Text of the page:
However, considering price efficiency, experts feel open-layout offices will not go away but may change. “Given the price per square meter of office spaces, it is not sustainable for companies to completely redo their offices. But offices need to transform into something flexible,” says Ruggero Ottogalli, general manager of Middle East at Giorgetti.

There’s a need for a different interpretation of the closed space—it will have to be flexible for and usable by everyone. According to Dean, offices will see a lot of flexi desk systems, where people are adopting this hybrid model. While total redo won’t be possible, companies must look at utilizing every nook and corner.

For instance, the corner office of the C-suite is a waste of space– top management spends most of the day traveling or in meetings. “When CEOs are absent, lower-level staff should be permitted to hold office meetings,” says Dean.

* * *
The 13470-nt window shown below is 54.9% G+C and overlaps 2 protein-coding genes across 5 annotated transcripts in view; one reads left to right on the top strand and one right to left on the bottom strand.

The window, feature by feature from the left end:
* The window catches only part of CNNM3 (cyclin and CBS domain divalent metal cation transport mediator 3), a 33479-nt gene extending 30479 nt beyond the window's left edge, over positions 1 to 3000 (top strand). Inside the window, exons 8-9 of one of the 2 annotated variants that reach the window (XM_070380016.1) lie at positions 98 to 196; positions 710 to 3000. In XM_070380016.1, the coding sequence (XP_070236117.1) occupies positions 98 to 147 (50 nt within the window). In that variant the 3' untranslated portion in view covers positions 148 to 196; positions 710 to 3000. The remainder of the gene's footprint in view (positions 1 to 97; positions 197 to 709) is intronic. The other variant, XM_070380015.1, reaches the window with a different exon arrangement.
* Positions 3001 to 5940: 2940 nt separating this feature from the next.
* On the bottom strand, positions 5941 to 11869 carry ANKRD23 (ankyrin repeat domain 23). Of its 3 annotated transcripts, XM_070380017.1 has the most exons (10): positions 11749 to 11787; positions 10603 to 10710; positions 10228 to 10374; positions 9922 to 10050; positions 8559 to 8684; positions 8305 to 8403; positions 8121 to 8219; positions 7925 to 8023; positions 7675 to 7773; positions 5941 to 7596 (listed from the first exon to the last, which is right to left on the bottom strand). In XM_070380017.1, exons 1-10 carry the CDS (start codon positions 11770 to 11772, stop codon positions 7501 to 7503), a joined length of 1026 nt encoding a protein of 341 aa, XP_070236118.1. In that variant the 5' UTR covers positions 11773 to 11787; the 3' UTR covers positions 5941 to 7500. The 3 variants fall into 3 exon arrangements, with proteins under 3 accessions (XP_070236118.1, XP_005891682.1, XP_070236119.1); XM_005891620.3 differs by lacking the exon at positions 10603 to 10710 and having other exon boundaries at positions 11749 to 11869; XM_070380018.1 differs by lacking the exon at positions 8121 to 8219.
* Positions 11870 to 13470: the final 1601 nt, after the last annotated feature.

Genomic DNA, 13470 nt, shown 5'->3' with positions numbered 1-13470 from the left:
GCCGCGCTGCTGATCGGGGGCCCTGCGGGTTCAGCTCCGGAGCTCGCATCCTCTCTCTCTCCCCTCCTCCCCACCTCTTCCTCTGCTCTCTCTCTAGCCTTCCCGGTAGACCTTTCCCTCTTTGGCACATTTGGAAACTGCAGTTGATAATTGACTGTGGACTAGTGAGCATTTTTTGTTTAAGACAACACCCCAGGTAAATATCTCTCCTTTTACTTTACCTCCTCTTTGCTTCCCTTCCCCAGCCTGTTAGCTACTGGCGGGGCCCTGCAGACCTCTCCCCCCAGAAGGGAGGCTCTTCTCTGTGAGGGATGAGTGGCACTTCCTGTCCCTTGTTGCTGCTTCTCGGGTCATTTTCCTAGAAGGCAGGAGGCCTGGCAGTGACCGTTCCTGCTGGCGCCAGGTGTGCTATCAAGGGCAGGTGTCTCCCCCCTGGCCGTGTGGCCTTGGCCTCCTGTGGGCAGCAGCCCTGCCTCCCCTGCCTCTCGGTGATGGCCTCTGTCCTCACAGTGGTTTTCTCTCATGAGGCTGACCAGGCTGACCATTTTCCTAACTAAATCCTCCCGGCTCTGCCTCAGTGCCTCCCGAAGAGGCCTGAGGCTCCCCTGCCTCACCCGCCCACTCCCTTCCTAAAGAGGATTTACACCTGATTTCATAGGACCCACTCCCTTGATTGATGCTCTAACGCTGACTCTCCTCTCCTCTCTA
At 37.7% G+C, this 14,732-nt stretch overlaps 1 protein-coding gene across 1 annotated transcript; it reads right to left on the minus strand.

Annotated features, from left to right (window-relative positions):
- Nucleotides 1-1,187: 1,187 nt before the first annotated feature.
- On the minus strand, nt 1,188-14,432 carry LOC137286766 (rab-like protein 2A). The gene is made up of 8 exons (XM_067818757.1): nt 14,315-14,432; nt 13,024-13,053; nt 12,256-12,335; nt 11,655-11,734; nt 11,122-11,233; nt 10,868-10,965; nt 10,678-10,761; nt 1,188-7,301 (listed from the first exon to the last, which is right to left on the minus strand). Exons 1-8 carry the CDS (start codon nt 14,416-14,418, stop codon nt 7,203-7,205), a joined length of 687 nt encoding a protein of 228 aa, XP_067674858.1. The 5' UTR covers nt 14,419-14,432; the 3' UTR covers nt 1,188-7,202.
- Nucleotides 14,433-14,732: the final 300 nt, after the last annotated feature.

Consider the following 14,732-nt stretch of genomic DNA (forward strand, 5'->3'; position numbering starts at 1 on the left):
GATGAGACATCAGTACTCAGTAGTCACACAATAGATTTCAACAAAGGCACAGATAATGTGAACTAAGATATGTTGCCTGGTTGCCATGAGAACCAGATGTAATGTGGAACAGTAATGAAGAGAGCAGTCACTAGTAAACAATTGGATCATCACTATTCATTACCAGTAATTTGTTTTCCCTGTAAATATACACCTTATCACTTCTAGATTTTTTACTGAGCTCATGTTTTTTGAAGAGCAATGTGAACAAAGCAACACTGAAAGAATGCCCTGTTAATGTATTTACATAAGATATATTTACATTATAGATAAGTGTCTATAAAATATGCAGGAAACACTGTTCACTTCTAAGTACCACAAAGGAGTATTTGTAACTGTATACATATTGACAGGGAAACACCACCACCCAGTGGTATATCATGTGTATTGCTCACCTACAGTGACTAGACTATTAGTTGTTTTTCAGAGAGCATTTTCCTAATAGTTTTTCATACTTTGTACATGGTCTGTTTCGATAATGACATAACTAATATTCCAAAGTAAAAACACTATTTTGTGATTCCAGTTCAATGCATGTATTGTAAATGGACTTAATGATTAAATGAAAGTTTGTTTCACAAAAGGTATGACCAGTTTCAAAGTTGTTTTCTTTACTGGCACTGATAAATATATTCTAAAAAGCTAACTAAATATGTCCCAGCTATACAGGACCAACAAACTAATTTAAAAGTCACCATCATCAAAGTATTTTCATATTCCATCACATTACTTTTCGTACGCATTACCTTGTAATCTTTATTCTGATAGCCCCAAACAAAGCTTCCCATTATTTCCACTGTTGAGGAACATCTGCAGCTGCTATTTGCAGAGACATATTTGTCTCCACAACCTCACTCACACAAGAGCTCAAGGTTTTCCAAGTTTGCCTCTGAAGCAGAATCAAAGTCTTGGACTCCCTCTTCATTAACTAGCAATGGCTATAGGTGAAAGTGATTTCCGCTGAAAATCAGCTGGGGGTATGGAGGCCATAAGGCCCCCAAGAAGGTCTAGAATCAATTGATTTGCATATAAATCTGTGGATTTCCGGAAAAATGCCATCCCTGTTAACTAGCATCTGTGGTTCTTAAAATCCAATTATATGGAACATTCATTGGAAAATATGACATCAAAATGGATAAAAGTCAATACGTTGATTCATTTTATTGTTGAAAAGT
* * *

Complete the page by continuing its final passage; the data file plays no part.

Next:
More than design shifts, offices require a cultural switch. The focus should be on what employers can do to improve employees’ perception of the workspace, even though a complete redesign might not be viable. Employers should ask themselves: Is the space helping in their everyday activities?

ERGONOMICS IS PURELY PERSONAL

We spend around 80-90% of our time indoors. A lot happens in the office and affects productivity, and there’s nothing worse than sitting in an uncomfortable chair or at a desk that is falling apart. Here comes the science of workplace ergonomics.

According to experts, appropriate ergonomics is essential in office designs, particularly as workers are transitioning to offices after working from home, sitting on a comfortable couch. Employers are now gravitating towards better ergonomics when reimagining office spaces.

When businesses urged WeWork to construct environments in UAE and Abu Dhabi where people feel engaged and productive, the coworking space provider had a specialized approach. “We want people to arrive with motivation and a sense of purpose. In some of our larger private office spaces around the world, where we might have had 10% soft seating or collaboration-type furniture, it’s now moving upward of 50%, adapting to how our members want to work,” says Scott Rominger, creative director, International Studio at WeWork.